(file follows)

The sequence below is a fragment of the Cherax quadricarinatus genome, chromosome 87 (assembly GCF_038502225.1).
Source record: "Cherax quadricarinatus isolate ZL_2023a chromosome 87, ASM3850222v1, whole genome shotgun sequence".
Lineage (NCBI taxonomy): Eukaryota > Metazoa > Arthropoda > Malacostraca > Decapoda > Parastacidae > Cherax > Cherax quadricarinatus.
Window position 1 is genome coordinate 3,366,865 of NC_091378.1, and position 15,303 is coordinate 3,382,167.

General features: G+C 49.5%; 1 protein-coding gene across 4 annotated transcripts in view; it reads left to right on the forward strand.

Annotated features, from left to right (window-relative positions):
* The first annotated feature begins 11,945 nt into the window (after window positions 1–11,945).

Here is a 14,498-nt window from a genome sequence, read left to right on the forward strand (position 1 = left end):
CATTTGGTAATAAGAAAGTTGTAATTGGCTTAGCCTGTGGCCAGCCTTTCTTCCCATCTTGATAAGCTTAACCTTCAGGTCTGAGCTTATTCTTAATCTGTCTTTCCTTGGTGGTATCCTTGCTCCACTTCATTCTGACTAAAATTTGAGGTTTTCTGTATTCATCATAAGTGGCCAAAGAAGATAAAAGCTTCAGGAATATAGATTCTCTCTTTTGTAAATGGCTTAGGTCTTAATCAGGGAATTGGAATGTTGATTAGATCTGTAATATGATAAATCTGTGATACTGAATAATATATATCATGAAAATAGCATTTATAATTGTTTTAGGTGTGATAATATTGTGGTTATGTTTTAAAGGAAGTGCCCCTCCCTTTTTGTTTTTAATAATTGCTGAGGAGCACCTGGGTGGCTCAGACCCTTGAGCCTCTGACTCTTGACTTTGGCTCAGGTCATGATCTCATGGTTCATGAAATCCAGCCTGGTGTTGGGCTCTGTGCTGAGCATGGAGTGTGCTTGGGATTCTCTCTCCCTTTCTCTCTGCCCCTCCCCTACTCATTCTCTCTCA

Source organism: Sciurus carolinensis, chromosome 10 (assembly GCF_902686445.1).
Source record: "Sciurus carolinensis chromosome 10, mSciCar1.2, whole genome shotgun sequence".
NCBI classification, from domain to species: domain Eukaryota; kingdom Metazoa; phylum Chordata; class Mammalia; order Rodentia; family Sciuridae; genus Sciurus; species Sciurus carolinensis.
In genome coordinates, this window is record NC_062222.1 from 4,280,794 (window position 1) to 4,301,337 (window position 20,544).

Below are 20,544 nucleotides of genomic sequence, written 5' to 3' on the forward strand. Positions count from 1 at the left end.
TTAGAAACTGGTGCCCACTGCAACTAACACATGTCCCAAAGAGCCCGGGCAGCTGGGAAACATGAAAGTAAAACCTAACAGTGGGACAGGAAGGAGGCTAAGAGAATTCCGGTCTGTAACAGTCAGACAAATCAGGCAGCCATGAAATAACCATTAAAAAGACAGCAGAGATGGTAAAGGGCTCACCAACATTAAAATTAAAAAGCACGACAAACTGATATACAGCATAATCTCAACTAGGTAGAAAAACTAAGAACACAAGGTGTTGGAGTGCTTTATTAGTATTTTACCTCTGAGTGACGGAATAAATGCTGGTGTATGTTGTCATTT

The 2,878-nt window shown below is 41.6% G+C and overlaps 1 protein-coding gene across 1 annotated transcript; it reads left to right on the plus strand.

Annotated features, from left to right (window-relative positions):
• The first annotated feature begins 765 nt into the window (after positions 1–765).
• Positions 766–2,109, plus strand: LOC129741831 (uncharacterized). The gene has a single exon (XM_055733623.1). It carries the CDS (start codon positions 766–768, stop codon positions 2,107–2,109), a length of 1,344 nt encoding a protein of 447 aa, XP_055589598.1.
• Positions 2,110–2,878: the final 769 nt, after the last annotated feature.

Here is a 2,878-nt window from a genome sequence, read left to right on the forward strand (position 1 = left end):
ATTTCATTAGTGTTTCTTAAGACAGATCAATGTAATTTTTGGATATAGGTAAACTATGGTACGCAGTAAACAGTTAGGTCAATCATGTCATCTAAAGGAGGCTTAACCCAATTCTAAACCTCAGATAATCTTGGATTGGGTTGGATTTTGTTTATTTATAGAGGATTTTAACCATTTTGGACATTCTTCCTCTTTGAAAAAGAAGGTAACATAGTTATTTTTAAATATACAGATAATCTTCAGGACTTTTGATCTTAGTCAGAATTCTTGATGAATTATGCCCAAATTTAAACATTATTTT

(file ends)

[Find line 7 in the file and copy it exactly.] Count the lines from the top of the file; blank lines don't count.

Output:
* The first annotated feature begins 11,945 nt into the window (after window positions 1–11,945).